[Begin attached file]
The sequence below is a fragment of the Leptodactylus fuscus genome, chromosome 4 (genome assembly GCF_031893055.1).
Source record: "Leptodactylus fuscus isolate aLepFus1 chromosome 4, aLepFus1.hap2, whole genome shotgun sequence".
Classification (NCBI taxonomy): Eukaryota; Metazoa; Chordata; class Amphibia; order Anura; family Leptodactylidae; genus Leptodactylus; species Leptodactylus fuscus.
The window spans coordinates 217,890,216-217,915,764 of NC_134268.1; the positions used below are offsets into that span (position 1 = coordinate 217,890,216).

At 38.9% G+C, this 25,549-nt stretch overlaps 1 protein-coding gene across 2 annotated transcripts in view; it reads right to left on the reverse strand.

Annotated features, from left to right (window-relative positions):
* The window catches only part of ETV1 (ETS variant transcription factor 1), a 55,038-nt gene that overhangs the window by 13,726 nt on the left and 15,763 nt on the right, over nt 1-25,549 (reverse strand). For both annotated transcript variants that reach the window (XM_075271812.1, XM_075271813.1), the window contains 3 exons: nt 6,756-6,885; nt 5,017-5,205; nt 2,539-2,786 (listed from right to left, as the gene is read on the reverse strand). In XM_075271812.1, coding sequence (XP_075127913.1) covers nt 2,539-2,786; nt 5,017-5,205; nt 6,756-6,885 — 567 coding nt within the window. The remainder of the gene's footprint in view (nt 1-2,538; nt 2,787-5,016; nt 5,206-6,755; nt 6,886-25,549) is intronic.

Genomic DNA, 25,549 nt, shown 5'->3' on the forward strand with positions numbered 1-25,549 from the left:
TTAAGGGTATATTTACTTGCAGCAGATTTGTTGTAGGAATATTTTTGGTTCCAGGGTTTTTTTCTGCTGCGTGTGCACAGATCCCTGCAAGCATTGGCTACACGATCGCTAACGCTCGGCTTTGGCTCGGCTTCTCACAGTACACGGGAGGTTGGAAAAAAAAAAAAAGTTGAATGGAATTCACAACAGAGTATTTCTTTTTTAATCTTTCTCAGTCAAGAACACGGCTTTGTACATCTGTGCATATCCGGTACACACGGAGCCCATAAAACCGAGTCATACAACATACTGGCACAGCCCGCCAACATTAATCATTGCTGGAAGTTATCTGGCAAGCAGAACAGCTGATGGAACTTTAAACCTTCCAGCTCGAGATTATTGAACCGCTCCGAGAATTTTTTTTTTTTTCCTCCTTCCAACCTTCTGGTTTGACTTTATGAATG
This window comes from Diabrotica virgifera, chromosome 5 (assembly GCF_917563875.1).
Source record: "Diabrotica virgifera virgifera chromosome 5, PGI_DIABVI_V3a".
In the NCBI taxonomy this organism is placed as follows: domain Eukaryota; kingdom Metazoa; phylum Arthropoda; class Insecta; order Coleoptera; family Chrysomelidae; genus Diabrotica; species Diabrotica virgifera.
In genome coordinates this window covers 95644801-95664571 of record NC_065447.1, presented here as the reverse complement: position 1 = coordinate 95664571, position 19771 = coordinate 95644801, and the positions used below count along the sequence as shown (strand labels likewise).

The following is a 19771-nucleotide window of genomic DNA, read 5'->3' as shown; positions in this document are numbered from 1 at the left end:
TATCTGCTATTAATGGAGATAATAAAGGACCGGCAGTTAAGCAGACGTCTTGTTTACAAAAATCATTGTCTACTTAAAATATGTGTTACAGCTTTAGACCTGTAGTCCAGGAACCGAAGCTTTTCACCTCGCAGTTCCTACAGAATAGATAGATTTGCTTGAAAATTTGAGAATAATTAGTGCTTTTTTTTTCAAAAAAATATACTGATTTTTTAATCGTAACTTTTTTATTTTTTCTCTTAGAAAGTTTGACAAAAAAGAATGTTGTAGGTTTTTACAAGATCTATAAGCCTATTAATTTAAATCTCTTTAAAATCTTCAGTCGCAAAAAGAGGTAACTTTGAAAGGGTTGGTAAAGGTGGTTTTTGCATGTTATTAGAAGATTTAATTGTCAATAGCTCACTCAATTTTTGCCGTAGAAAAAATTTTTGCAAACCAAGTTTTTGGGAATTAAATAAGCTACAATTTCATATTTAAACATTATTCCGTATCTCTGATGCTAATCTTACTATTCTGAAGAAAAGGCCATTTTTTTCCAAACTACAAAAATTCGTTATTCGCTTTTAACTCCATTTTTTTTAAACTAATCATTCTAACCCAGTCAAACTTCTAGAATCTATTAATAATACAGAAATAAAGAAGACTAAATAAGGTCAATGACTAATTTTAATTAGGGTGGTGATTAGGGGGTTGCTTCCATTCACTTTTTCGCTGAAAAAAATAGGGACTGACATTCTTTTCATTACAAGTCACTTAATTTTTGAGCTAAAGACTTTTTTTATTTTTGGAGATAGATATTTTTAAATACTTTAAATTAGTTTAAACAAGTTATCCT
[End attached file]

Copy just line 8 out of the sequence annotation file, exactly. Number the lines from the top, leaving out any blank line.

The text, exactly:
Genomic DNA, 25,549 nt, shown 5'->3' on the forward strand with positions numbered 1-25,549 from the left: